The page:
The dreamy Sing, who’s suffering from a bad case of “8-1/2” syndrome, has difficulty focusing on the job, and his own g.f., policewoman May (sparky Karen Mok, excellent as usual), attributes his loss of sexual interest in her to his close working relationship with Miss Mango. The pic eventually gets made, but then a fire destroys the negative.
There are plenty of in-jokes throughout the script — including one sequence in which a look-alike actor plays a director called Derek Yee who suicides after his movie flops — but the generally smooth production values and good-natured tone are enough to carry along non-specialist Western auds.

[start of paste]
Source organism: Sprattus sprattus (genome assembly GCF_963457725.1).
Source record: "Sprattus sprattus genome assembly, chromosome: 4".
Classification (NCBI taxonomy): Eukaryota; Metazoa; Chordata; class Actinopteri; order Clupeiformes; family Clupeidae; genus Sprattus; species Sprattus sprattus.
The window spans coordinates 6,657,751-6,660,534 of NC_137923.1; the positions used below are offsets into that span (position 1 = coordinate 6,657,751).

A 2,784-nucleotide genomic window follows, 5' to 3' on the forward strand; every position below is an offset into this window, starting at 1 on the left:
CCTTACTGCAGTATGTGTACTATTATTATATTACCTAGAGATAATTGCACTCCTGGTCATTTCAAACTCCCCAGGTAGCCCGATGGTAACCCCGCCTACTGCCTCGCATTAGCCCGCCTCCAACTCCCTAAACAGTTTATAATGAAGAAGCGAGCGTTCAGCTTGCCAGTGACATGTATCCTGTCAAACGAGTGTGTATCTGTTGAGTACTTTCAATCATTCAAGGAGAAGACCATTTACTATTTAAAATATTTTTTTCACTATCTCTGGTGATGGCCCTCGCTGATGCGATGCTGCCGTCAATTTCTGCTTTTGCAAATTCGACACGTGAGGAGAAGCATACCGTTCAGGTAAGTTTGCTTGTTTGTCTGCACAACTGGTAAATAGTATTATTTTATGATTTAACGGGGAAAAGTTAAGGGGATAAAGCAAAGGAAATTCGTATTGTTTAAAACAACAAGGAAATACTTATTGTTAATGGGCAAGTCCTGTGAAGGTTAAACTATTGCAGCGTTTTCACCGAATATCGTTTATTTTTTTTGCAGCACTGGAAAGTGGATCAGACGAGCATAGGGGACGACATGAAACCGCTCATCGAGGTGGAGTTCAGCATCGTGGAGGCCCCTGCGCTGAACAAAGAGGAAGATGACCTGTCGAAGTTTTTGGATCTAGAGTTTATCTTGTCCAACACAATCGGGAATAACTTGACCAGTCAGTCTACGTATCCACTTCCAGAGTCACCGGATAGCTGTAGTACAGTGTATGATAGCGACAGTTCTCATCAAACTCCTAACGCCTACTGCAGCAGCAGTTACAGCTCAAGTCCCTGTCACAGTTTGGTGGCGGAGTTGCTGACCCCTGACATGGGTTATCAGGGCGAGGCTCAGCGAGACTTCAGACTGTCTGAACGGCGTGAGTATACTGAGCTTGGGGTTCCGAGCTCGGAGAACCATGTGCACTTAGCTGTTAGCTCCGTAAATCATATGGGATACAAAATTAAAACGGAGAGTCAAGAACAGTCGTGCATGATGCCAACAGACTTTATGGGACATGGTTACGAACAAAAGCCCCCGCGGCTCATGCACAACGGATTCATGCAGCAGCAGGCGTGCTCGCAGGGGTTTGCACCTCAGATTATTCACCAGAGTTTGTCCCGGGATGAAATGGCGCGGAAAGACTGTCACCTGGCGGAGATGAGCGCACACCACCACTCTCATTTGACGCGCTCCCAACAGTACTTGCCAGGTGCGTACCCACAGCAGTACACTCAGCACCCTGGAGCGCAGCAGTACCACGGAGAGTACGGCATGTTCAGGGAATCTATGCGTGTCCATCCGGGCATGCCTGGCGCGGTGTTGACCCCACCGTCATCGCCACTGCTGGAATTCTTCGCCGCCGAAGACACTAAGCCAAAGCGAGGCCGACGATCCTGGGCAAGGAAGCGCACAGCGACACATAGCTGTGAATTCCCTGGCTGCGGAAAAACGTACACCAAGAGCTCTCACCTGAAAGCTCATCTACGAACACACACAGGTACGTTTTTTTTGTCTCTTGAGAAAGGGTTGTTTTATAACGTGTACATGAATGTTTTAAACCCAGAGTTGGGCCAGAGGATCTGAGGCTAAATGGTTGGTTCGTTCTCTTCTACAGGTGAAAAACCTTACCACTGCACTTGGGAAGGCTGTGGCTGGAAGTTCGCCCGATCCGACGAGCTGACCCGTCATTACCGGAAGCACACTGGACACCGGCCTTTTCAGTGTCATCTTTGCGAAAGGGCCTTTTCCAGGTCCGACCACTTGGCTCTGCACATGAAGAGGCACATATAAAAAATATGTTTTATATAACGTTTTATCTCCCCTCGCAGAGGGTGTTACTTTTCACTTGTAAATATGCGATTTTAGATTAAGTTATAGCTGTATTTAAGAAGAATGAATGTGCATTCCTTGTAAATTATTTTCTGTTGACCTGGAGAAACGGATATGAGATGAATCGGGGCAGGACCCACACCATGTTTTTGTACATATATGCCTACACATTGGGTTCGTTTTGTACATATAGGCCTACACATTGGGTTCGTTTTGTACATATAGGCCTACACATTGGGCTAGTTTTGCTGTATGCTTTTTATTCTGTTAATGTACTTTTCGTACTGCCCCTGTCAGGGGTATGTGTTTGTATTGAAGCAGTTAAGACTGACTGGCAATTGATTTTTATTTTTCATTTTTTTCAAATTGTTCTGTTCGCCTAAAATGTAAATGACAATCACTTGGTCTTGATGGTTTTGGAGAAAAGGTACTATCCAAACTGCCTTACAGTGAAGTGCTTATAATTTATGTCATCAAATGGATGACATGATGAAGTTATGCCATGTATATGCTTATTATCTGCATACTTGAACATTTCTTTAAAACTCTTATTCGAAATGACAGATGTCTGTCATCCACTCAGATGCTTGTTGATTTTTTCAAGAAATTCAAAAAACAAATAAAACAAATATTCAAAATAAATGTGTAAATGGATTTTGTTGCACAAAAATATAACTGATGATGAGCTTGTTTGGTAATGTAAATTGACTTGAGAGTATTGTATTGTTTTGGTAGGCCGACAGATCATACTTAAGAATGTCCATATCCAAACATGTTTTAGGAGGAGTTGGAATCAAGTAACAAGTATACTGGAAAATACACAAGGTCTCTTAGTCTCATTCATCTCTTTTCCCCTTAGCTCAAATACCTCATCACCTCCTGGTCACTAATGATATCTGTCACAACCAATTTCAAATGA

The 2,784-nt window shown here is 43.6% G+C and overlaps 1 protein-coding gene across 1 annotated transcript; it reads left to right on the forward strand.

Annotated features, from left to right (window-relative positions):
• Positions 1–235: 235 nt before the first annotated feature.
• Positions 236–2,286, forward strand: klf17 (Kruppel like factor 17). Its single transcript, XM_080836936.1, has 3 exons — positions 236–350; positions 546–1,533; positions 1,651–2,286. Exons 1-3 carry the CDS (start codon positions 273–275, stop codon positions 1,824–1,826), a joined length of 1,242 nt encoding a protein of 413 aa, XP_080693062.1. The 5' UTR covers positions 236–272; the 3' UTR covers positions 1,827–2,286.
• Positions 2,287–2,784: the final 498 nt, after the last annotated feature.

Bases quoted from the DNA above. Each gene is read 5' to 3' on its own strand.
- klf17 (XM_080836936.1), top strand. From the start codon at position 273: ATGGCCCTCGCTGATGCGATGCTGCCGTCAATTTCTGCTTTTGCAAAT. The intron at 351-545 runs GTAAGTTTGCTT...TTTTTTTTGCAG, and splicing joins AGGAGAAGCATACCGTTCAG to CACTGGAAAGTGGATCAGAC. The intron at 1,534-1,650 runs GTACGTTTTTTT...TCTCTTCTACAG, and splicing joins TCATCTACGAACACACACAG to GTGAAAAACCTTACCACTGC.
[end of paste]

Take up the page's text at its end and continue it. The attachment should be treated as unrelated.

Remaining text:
The boyish Cheung largely drifts through the movie in a bemused haze, with most of the strong characterizations coming from the other players. Shu Qi is fine as the dumb starlet and has at least one scene (where she slips into her native Mandarin dialect) that gives her role a smidgin of substance.
Some early sex scenes between Cheung and Mok are notably realistic by H.K. standards, though as a whole the movie’s tone is more “Viva” than “Erotica.” Chinese title roughly means “Male-Female Sexual Desire.”